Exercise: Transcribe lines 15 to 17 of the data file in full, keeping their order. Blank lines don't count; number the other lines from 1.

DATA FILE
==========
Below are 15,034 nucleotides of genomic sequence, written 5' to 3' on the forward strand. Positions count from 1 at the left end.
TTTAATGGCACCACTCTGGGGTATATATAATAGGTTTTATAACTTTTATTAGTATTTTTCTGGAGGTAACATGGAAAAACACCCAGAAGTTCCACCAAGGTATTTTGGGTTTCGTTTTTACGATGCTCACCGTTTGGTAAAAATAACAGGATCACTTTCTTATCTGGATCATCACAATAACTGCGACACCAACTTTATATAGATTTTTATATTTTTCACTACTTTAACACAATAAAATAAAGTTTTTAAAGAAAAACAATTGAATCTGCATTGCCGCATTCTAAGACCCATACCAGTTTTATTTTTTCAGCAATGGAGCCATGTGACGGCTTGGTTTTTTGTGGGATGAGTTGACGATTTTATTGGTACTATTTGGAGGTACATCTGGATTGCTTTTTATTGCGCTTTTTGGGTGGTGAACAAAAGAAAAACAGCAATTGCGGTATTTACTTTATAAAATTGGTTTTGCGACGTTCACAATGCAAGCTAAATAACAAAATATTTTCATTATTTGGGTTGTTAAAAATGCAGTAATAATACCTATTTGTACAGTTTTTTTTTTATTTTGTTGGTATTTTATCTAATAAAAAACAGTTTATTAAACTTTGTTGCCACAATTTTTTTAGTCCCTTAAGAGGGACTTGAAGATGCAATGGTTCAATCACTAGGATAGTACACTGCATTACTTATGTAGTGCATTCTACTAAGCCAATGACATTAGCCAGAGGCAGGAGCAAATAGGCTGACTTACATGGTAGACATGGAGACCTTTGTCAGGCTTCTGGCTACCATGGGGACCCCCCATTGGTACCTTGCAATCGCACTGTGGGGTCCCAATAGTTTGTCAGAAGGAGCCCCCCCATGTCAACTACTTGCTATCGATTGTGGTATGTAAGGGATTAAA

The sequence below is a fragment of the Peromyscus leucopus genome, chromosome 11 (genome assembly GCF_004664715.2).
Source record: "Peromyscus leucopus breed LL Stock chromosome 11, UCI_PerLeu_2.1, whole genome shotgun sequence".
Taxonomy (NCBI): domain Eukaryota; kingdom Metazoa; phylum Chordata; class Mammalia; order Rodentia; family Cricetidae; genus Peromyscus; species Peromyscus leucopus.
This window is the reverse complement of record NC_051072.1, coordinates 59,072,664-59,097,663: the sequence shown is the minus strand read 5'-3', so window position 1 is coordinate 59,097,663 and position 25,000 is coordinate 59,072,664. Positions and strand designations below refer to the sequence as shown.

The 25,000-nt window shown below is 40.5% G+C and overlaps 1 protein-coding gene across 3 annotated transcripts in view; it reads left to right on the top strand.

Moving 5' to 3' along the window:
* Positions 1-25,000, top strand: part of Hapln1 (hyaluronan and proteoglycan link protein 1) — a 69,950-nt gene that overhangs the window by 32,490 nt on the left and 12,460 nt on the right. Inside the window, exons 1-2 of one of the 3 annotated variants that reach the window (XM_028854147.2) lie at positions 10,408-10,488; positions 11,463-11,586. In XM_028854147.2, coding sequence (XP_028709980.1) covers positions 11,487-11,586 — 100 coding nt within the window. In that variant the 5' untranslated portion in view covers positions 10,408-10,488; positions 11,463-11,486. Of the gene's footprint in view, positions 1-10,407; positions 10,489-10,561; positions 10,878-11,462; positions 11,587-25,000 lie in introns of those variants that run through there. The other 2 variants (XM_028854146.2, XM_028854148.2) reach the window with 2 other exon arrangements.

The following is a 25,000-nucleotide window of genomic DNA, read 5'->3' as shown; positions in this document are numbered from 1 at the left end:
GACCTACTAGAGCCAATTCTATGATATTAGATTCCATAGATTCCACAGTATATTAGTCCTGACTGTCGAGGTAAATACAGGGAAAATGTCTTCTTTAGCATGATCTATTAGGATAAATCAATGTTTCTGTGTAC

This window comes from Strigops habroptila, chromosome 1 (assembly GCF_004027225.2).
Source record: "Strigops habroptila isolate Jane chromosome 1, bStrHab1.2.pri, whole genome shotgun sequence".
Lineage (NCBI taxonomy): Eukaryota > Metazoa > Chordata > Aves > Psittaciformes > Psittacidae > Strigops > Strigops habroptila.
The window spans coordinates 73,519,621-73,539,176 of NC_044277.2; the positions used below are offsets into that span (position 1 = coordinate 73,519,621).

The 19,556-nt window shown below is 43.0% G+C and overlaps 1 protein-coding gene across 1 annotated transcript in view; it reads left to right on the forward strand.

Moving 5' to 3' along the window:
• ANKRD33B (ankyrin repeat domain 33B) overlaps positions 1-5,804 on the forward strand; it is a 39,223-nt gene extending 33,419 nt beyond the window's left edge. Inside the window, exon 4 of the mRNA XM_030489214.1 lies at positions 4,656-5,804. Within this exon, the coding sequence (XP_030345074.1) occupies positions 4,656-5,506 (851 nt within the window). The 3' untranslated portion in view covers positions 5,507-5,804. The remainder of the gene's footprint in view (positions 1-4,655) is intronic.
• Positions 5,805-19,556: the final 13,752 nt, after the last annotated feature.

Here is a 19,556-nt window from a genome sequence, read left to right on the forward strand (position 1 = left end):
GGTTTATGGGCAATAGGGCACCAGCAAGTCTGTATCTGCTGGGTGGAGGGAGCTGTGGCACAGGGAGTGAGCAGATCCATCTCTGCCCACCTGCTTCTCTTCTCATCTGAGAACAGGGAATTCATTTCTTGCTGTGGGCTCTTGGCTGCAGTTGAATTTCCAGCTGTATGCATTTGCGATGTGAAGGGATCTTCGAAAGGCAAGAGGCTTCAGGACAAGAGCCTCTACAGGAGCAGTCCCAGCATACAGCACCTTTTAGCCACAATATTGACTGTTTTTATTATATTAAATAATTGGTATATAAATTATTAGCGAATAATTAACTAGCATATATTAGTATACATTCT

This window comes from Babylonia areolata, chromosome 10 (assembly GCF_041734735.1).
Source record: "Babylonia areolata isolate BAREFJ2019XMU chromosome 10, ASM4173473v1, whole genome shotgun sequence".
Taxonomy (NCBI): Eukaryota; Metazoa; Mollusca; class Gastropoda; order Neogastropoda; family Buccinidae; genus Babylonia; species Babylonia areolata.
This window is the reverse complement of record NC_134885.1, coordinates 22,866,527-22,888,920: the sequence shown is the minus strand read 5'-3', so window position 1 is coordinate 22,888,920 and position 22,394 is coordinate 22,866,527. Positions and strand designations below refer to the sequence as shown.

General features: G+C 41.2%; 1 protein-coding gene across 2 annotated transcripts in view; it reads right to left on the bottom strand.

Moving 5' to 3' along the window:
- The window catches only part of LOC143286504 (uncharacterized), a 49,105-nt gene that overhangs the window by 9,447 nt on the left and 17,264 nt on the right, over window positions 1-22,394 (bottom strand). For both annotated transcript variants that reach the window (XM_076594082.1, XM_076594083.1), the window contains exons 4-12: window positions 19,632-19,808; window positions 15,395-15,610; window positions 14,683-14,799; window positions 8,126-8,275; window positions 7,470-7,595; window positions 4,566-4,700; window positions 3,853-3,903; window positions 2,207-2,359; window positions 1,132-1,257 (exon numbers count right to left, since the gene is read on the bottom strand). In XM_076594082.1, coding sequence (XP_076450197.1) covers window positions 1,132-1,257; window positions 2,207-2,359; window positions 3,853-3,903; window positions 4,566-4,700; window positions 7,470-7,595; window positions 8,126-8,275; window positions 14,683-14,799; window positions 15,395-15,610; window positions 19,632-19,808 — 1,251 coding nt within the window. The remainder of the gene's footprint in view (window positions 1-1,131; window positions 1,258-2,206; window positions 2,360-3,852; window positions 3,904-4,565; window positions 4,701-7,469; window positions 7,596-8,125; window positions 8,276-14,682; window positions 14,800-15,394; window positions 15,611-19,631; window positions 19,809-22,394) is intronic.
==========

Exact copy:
The window spans coordinates 73,519,621-73,539,176 of NC_044277.2; the positions used below are offsets into that span (position 1 = coordinate 73,519,621).

The 19,556-nt window shown below is 43.0% G+C and overlaps 1 protein-coding gene across 1 annotated transcript in view; it reads left to right on the forward strand.

Moving 5' to 3' along the window: